Exclusive: North Korean hackers breached top Russian missile maker

North Korean leader Kim Jong Un and Russia’s Defense Minister Sergei Shoigu visit an exhibition of armed equipment on the occasion of the 70th anniversary of the Korean War armistice in this image released by North Korea’s Korean Central News Agency on July 27, 2023. KCNA via REUTERS/File Photo

LONDON/WASHINGTON, Aug 7 (Reuters) – An elite group of North Korean hackers secretly breached computer networks at a major Russian missile developer for at least five months last year, according to technical evidence reviewed by Reuters and analysis by security researchers.

Reuters found cyber-espionage teams linked to the North Korean government, which security researchers call ScarCruft and Lazarus, secretly installed stealthy digital backdoor into systems at NPO Mashinostroyeniya, a rocket design bureau based in Reutov, a small town on the outskirts of Moscow.

Reuters could not determine whether any data was taken during the intrusion or what information may have been viewed. In the months following the digital break-in Pyongyang announced several developments in its banned ballistic missile program me but it is not clear if this was related to the breach.

Experts say the incident shows how the isolated country will even target its allies, such as Russia, in a bid to acquire critical technologies.

NPO Mashinostroyeniya did not respond to requests from Reuters for comment. Russia’s embassy in Washington did not respond to an emailed request for comment. North Korea’s mission to the United Nations in New York did not respond to a request for comment.

News of the hack comes shortly after a trip to Pyongyang last month by Russian defence minister Sergei Shoigu for the 70th anniversary of the Korean War; the first visit by a Russian defence minister to North Korea since the 1991 breakup of the Soviet Union.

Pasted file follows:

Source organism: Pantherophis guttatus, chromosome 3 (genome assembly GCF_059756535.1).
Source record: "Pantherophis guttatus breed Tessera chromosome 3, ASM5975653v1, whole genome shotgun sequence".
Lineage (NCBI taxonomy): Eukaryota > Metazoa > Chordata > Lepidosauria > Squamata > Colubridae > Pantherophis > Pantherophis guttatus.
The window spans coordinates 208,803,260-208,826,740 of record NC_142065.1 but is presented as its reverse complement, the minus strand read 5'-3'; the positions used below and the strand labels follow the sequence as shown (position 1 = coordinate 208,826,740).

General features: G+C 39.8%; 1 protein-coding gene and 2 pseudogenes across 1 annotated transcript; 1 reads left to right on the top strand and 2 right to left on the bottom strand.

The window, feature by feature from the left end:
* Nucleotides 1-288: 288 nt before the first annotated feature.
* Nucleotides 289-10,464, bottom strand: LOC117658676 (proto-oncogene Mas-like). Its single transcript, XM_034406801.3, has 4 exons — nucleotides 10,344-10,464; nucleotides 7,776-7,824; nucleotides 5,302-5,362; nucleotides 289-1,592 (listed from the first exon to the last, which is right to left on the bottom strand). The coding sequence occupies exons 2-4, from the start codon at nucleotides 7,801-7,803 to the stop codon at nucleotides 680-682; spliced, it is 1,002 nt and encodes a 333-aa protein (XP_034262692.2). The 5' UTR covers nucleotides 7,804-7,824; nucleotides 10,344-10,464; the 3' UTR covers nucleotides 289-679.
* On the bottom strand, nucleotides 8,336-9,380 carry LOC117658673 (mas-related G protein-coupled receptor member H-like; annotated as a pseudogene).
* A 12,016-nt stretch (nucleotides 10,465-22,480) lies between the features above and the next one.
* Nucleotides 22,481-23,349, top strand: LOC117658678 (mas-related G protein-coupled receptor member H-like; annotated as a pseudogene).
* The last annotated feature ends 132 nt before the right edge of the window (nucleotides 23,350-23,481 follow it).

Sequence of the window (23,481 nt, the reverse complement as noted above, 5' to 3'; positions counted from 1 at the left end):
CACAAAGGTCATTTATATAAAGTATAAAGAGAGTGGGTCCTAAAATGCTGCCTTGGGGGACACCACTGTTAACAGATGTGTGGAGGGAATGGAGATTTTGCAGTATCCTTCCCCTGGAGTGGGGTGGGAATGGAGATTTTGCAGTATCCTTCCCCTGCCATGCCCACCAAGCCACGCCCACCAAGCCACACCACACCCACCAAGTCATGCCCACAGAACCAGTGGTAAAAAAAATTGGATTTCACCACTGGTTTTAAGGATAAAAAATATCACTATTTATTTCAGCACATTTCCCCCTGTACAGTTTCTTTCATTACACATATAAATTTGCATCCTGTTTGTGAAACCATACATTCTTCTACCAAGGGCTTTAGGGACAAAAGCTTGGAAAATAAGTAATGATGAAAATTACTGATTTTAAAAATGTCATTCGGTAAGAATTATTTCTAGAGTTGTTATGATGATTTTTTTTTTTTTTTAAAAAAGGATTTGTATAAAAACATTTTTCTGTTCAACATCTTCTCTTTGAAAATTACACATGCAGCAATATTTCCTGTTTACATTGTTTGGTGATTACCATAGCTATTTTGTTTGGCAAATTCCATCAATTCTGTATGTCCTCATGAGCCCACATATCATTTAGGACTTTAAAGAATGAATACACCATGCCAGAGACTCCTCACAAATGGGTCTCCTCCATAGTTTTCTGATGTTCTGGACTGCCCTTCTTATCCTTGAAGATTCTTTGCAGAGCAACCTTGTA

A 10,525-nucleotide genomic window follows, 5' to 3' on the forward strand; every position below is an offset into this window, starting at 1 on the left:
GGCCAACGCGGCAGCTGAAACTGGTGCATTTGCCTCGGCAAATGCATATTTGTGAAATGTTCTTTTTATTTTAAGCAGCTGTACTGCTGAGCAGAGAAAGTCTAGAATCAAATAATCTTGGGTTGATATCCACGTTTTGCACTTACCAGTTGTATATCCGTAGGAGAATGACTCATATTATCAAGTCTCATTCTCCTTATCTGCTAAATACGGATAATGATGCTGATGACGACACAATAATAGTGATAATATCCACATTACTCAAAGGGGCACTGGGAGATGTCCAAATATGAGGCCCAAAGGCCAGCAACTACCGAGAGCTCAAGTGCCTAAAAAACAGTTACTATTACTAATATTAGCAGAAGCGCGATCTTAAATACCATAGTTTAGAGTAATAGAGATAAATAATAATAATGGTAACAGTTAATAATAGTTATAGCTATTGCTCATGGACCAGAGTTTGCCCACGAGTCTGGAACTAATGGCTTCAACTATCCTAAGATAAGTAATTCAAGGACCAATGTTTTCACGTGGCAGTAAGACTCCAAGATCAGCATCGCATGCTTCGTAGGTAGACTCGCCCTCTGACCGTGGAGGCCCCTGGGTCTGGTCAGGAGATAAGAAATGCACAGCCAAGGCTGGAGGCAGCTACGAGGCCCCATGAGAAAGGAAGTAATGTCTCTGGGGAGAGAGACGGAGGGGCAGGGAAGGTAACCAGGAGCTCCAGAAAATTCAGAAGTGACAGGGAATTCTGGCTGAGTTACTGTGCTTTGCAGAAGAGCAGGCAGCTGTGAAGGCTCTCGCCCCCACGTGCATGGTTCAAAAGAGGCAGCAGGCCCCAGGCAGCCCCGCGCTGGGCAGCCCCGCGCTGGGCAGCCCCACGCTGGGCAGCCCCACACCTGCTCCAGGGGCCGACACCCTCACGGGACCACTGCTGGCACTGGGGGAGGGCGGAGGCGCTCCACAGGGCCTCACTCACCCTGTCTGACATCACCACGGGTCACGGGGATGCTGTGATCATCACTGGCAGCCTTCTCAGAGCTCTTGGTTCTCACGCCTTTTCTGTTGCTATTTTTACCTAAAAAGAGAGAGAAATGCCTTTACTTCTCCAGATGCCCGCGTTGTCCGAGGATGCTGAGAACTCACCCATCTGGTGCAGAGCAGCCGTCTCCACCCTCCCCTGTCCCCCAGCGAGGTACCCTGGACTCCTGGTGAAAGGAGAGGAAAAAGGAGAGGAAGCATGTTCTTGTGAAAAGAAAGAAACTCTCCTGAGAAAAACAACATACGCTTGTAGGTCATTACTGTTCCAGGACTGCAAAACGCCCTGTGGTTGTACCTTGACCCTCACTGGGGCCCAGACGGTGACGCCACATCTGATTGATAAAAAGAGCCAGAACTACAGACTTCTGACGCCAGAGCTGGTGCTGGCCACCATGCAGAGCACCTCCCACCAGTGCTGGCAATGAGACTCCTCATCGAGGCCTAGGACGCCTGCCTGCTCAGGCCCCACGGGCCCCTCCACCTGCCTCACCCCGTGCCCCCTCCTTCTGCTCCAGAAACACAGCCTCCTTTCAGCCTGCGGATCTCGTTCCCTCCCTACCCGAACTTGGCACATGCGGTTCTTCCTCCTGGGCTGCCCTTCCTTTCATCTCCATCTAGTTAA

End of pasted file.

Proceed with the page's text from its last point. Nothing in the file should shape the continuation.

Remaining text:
The targeted company, commonly known as NPO Mash, has acted as a pioneer developer of hypersonic missiles, satellite technologies and newer generation ballistic armaments, according to missile experts – three areas of keen interest to North Korea since it embarked on its mission to create an Intercontinental Ballistic Missile (ICBM) capable of striking the mainland United States.

According to technical data, the intrusion roughly began in late 2021 and continued until May 2022 when, according to internal communications at the company reviewed by Reuters, IT engineers detected the hackers’ activity.

NPO Mash grew to prominence during the Cold War as a premier satellite maker for Russia’s space programme and as a provider of cruise missiles.


The hackers dug into the company’s IT environment, giving them the ability to read email traffic, jump between networks, and extract data, according to Tom Hegel, a security researcher with U.S. cybersecurity firm Sentinel One, who initially discovered the compromise.

“These findings provide rare insight into the clandestine cyber operations that traditionally remain concealed from public scrutiny or are simply never caught by such victims,” Hegel said.

Hegel’s team of security analysts at Sentinel One learned of the hack after discovering that an NPO Mash IT staffer accidentally leaked his company’s internal communications while attempting to investigate the North Korean attack by uploading evidence to a private portal used by cybersecurity researchers worldwide.

When contacted by Reuters, that IT staffer declined to comment.

The lapse provided Reuters and Sentinel One with a unique snapshot into a company of critical importance to the Russian state which was sanctioned by the Obama administration following the invasion of Crimea.

Two independent computer security experts, Nicholas Weaver and Matt Tait, reviewed the exposed email content and confirmed its authenticity. The analysts verified the connection by checking the email’s cryptographic signatures against a set of keys controlled by NPO Mash.

By Reuters

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